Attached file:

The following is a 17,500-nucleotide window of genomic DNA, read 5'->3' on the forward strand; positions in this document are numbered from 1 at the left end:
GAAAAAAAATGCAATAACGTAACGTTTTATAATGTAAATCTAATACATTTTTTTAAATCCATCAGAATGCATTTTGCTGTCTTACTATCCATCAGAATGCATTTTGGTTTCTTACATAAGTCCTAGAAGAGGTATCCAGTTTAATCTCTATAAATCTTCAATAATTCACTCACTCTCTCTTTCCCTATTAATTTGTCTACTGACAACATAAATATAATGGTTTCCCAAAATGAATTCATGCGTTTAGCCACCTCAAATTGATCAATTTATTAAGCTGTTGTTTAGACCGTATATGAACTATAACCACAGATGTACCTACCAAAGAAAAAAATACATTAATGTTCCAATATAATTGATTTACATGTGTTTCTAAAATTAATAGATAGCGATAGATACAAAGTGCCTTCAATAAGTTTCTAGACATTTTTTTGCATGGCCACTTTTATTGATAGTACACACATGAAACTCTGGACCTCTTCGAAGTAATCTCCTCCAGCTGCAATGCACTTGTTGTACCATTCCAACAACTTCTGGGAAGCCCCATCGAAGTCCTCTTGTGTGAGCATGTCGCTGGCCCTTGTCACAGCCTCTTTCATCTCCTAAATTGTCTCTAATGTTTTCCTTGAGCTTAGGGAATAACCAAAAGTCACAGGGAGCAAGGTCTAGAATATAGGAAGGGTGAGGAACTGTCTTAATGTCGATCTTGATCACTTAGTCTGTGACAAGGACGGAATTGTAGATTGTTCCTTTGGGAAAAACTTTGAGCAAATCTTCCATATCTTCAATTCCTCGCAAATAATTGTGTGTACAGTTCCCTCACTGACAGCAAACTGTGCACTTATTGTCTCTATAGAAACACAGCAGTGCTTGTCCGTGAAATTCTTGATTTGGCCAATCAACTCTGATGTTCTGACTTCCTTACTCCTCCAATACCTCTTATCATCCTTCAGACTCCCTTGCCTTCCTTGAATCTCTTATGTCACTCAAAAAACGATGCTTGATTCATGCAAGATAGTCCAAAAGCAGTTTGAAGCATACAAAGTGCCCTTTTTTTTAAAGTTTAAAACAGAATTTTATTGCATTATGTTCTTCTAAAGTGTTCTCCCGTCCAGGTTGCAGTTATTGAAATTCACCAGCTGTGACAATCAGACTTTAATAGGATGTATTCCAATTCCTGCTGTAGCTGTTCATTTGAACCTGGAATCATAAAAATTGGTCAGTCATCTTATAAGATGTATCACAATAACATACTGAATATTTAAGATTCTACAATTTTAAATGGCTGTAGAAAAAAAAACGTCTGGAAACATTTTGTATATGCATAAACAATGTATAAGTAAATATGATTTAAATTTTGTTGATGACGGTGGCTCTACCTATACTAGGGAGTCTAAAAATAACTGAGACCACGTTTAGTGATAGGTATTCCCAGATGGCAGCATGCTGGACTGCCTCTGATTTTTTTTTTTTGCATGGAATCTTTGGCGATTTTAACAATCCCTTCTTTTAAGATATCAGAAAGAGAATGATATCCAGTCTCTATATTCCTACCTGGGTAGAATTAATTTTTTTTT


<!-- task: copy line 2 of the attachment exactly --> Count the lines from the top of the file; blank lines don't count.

GAAAAAAAATGCAATAACGTAACGTTTTATAATGTAAATCTAATACATTTTTTTAAATCCATCAGAATGCATTTTGCTGTCTTACTATCCATCAGAATGCATTTTGGTTTCTTACATAAGTCCTAGAAGAGGTATCCAGTTTAATCTCTATAAATCTTCAATAATTCACTCACTCTCTCTTTCCCTATTAATTTGTCTACTGACAACATAAATATAATGGTTTCCCAAAATGAATTCATGCGTTTAGCCACCTCAAATTGATCAATTTATTAAGCTGTTGTTTAGACCGTATATGAACTATAACCACAGATGTACCTACCAAAGAAAAAAATACATTAATGTTCCAATATAATTGATTTACATGTGTTTCTAAAATTAATAGATAGCGATAGATACAAAGTGCCTTCAATAAGTTTCTAGACATTTTTTTGCATGGCCACTTTTATTGATAGTACACACATGAAACTCTGGACCTCTTCGAAGTAATCTCCTCCAGCTGCAATGCACTTGTTGTACCATTCCAACAACTTCTGGGAAGCCCCATCGAAGTCCTCTTGTGTGAGCATGTCGCTGGCCCTTGTCACAGCCTCTTTCATCTCCTAAATTGTCTCTAATGTTTTCCTTGAGCTTAGGGAATAACCAAAAGTCACAGGGAGCAAGGTCTAGAATATAGGAAGGGTGAGGAACTGTCTTAATGTCGATCTTGATCACTTAGTCTGTGACAAGGACGGAATTGTAGATTGTTCCTTTGGGAAAAACTTTGAGCAAATCTTCCATATCTTCAATTCCTCGCAAATAATTGTGTGTACAGTTCCCTCACTGACAGCAAACTGTGCACTTATTGTCTCTATAGAAACACAGCAGTGCTTGTCCGTGAAATTCTTGATTTGGCCAATCAACTCTGATGTTCTGACTTCCTTACTCCTCCAATACCTCTTATCATCCTTCAGACTCCCTTGCCTTCCTTGAATCTCTTATGTCACTCAAAAAACGATGCTTGATTCATGCAAGATAGTCCAAAAGCAGTTTGAAGCATACAAAGTGCCCTTTTTTTTAAAGTTTAAAACAGAATTTTATTGCATTATGTTCTTCTAAAGTGTTCTCCCGTCCAGGTTGCAGTTATTGAAATTCACCAGCTGTGACAATCAGACTTTAATAGGATGTATTCCAATTCCTGCTGTAGCTGTTCATTTGAACCTGGAATCATAAAAATTGGTCAGTCATCTTATAAGATGTATCACAATAACATACTGAATATTTAAGATTCTACAATTTTAAATGGCTGTAGAAAAAAAAACGTCTGGAAACATTTTGTATATGCATAAACAATGTATAAGTAAATATGATTTAAATTTTGTTGATGACGGTGGCTCTACCTATACTAGGGAGTCTAAAAATAACTGAGACCACGTTTAGTGATAGGTATTCCCAGATGGCAGCATGCTGGACTGCCTCTGATTTTTTTTTTTTGCATGGAATCTTTGGCGATTTTAACAATCCCTTCTTTTAAGATATCAGAAAGAGAATGATATCCAGTCTCTATATTCCTACCTGGGTAGAATTAATTTTTTTTT